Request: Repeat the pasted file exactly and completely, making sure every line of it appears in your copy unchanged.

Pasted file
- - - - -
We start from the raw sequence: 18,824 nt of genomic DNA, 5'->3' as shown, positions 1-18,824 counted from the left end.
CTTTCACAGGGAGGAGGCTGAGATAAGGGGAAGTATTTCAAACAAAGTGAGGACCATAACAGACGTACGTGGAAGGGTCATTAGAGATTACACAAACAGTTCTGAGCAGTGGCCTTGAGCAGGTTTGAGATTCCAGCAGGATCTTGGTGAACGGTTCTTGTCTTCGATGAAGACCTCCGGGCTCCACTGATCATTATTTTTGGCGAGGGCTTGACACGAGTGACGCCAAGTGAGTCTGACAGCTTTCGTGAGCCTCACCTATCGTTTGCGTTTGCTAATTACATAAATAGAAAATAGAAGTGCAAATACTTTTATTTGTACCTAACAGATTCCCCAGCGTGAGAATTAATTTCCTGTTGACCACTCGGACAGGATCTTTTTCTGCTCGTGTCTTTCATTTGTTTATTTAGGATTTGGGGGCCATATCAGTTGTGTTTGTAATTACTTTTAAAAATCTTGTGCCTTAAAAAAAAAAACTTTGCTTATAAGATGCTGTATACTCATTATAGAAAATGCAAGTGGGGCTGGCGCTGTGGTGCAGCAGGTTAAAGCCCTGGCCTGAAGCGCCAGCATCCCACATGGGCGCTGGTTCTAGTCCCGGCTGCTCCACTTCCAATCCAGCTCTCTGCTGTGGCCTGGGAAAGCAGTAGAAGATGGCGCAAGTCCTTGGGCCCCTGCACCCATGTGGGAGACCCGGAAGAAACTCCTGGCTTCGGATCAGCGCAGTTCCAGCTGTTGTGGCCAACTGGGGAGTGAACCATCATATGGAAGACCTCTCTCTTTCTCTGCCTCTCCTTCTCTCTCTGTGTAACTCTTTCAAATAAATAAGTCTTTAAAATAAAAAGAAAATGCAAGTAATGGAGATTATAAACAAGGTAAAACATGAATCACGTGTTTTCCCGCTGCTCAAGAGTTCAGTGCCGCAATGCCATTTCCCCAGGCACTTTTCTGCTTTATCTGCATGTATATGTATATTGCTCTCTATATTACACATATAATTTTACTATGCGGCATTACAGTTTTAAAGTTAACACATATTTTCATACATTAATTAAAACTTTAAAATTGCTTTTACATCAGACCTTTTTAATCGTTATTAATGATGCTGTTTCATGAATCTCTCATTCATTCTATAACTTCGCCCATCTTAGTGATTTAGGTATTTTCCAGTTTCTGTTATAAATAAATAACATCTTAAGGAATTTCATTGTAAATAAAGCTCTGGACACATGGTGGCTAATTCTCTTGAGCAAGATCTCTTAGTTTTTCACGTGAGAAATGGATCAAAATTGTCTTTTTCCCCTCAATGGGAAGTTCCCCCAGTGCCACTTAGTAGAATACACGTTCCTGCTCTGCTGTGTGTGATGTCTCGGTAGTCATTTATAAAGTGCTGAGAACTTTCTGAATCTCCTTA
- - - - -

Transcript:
We start from the raw sequence: 18,824 nt of genomic DNA, 5'->3' as shown, positions 1-18,824 counted from the left end.
CTTTCACAGGGAGGAGGCTGAGATAAGGGGAAGTATTTCAAACAAAGTGAGGACCATAACAGACGTACGTGGAAGGGTCATTAGAGATTACACAAACAGTTCTGAGCAGTGGCCTTGAGCAGGTTTGAGATTCCAGCAGGATCTTGGTGAACGGTTCTTGTCTTCGATGAAGACCTCCGGGCTCCACTGATCATTATTTTTGGCGAGGGCTTGACACGAGTGACGCCAAGTGAGTCTGACAGCTTTCGTGAGCCTCACCTATCGTTTGCGTTTGCTAATTACATAAATAGAAAATAGAAGTGCAAATACTTTTATTTGTACCTAACAGATTCCCCAGCGTGAGAATTAATTTCCTGTTGACCACTCGGACAGGATCTTTTTCTGCTCGTGTCTTTCATTTGTTTATTTAGGATTTGGGGGCCATATCAGTTGTGTTTGTAATTACTTTTAAAAATCTTGTGCCTTAAAAAAAAAAACTTTGCTTATAAGATGCTGTATACTCATTATAGAAAATGCAAGTGGGGCTGGCGCTGTGGTGCAGCAGGTTAAAGCCCTGGCCTGAAGCGCCAGCATCCCACATGGGCGCTGGTTCTAGTCCCGGCTGCTCCACTTCCAATCCAGCTCTCTGCTGTGGCCTGGGAAAGCAGTAGAAGATGGCGCAAGTCCTTGGGCCCCTGCACCCATGTGGGAGACCCGGAAGAAACTCCTGGCTTCGGATCAGCGCAGTTCCAGCTGTTGTGGCCAACTGGGGAGTGAACCATCATATGGAAGACCTCTCTCTTTCTCTGCCTCTCCTTCTCTCTCTGTGTAACTCTTTCAAATAAATAAGTCTTTAAAATAAAAAGAAAATGCAAGTAATGGAGATTATAAACAAGGTAAAACATGAATCACGTGTTTTCCCGCTGCTCAAGAGTTCAGTGCCGCAATGCCATTTCCCCAGGCACTTTTCTGCTTTATCTGCATGTATATGTATATTGCTCTCTATATTACACATATAATTTTACTATGCGGCATTACAGTTTTAAAGTTAACACATATTTTCATACATTAATTAAAACTTTAAAATTGCTTTTACATCAGACCTTTTTAATCGTTATTAATGATGCTGTTTCATGAATCTCTCATTCATTCTATAACTTCGCCCATCTTAGTGATTTAGGTATTTTCCAGTTTCTGTTATAAATAAATAACATCTTAAGGAATTTCATTGTAAATAAAGCTCTGGACACATGGTGGCTAATTCTCTTGAGCAAGATCTCTTAGTTTTTCACGTGAGAAATGGATCAAAATTGTCTTTTTCCCCTCAATGGGAAGTTCCCCCAGTGCCACTTAGTAGAATACACGTTCCTGCTCTGCTGTGTGTGATGTCTCGGTAGTCATTTATAAAGTGCTGAGAACTTTCTGAATCTCCTTA